Ask the question: ”Do you sell sustainable seafood?”                                                                                                               By asking this simple but important question at your grocery store or restaurant, you can help shape the demand and supply for fish that’s been caught or farmed in environmentally responsible ways. When chatting with the sushi chef, let them know it is important to you and find out where they get their fish. Ask if the seafood is farmed or wild, how it was caught and where it’s from.3*

Download the Seafood Watch® App from the Monterey Bay Aquarium.

Here you can find recommendations for sustainable seafood choices based on where you live, a place you are traveling to, or nationwide. You can visit their website to download their pocketsize printable guide or download the Seafood Watch App from iTunes or Google Play.3*

Seafood Watch Ratings                                                                     Best Choices are those fish varieties that cause little harm to habitats and are well-managed.   The Good Alternatives list present some concerns with how they are farmed or caught, and should be consumed in limited amounts.

Avoid list are the varieties which are overfished or farmed or caught in ways that damage the environment and other marine life.3*

On the Best Choice list are:

Abalone (farmed)

Arctic Char (farmed)

Barramundi (US & Vietnam farmed)

Bass (US hooks and lines, farmed)

Catfish (US)

Clams, Cockles, Mussels

Cod: Pacific (AK)

Crab: King, Snow & Tanner (AK)

Lionfish (US)

Lobster: Spiny (Mexico)

Oysters (farmed & Canada)

Prawn (Canada & US)

Rockfish (AK, CA, OR & WA)

Sablefish/Black Cod (AK)

Salmon (New Zealand)

Sand dab (CA, OR & WA)

Scallops (farmed)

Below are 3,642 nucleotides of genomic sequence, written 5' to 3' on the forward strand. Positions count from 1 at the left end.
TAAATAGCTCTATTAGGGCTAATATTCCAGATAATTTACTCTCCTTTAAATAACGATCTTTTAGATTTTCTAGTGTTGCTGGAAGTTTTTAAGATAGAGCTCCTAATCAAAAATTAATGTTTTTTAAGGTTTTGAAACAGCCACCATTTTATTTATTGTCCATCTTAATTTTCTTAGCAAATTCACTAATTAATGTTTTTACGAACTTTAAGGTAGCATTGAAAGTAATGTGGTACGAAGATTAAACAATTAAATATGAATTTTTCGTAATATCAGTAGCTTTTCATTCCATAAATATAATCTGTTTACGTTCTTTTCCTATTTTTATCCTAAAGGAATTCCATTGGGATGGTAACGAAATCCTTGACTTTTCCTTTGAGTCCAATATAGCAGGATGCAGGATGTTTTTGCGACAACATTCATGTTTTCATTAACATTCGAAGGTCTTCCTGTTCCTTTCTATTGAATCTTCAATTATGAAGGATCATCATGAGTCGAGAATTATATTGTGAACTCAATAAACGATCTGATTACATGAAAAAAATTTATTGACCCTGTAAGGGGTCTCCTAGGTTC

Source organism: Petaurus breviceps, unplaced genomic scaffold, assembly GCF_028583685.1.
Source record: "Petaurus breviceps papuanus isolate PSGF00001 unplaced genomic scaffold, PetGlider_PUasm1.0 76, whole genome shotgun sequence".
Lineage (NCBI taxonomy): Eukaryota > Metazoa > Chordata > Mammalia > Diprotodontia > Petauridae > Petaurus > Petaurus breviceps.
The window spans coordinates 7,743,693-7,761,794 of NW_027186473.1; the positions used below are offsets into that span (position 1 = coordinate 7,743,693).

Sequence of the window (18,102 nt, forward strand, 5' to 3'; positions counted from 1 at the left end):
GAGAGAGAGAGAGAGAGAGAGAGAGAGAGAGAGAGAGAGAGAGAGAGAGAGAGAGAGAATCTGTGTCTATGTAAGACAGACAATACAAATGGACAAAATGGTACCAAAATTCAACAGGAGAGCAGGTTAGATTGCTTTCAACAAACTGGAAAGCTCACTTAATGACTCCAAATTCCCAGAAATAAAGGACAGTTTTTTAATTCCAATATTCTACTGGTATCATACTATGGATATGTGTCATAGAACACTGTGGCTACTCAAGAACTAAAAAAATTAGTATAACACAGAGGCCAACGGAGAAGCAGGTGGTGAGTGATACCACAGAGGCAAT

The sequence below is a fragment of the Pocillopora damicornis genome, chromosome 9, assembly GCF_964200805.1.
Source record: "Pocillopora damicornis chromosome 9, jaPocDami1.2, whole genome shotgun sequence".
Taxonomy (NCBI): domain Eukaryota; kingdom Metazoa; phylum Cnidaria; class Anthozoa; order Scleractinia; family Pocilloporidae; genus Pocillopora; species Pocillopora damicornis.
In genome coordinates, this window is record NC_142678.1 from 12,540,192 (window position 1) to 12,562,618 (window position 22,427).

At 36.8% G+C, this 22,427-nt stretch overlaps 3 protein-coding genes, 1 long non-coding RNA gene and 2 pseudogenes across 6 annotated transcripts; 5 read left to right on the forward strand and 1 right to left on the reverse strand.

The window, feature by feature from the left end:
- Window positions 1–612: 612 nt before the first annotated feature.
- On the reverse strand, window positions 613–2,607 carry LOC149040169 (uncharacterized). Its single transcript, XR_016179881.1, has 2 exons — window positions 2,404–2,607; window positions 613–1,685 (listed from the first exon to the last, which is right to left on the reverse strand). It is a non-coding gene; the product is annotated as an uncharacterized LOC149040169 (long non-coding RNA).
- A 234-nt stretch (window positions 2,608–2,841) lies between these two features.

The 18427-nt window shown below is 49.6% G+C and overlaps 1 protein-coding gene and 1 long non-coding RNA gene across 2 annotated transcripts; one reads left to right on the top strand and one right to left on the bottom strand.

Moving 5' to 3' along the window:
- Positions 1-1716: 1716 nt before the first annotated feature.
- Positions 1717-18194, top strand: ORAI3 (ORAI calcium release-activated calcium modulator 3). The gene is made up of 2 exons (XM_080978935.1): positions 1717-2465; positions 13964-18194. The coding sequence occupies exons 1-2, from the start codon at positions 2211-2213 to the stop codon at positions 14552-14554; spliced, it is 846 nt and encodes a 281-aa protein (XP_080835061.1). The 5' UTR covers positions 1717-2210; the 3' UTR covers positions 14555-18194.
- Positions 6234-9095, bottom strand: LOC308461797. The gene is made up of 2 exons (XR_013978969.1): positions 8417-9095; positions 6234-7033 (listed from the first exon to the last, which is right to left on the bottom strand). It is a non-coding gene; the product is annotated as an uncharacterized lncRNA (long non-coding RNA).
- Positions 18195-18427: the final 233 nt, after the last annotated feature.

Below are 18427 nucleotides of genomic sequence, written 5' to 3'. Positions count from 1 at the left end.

Shrimp (US farmed)

Squid (US)

Tilapia (Canada, Ecuador, Peru & US)

Trout (US farmed)

Tuna: Albacore (trolls, pole and lines)

Tuna: Skipjack (Pacific trolls, pole and lines) 3*

On the Avoid List are:

Basa/Pangasius/Swai

Cod: Atlantic (gillnet, longline, trawl)

Cod: Pacific (Japan & Russia)

Crab (Argentina, Asia & Russia)

Halibut: Atlantic (wild)

Lobster: Spiny (Belize, Brazil, Honduras & Nicaragua)

Mahi Mahi (imported)

Orange Roughy

Octopus (other imported sources)

Pollock (Canada trawls & Russia)

Salmon (Canada Atlantic, Chile, Norway & Scotland)

Sardines: Atlantic (Mediterranean)

Sharks

Shrimp (other imported sources)

Squid (Argentina, China, India & Thailand)

Swordfish (imported longlines)

Tilapia (China)

Tuna: Albacore (imported except trolls, pole and lines)

Tuna: Bluefin

Tuna: Skipjack (imported purse seines)

Tuna: Yellowfin (longlines except US)3*

This list can be somewhat confusing and might surprise you, so you do need to do your research. For example,  Albacore Tuna is on both lists but it depends on how it was caught and where. Keep in mind, many tuna are high in mercury but albacore tuna–the kind of white tuna that’s commonly canned- receives a ‘Super Green’ rating but only if it is “troll- or pole-caught” in the US or British Columbia. Younger, smaller fish, (usually less than 20 pounds), are typically caught this way (as opposed to the larger fish caught on long lines). Look for the Marine Stewardship Council (MSC) blue eco label to be sure.(2,3)*

There is a lot of information on this topic and the dos and don’ts of buying fish on the Seafood Watch® app and website. I hope this gives you a taste of what you can do to choose wisely when it comes to buying fish. Keep in mind that Body Biotics™ Bio-Identical SBO Probiotics Consortia™ helps the body process toxins ingested and helps provide the friendly bacteria we need to keep our guts healthy. Eating a diet high in vegetables, fruits and healthy meats to include fish are part of this regimen. As with all food, we must commit to healthy choices to keep our guts healthy. Choosing the right seafood is just part of this diet. I’ve listed additional resources below for more reading on this topic.*

Healthiest Wishes,

Kelli

www.bodybiotics.com

 

Resources:

  1. https://www.worldwildlife.org/threats/overfishing
  2. https://www.seafoodwatch.org/ocean-issues/fishing-and-farming-methods
  3. https://www.seafoodwatch.org/
  4. https://newsroom.montereybayaquarium.org/seafood-watch https://www.youtube.com/watch?v=QCs1H1dBIYU&feature=youtu.be
  5. https://www.onemedical.com/blog/eat-well/healthy-fish-eating-guide
  6. http://www.seafoodslaveryrisk.org/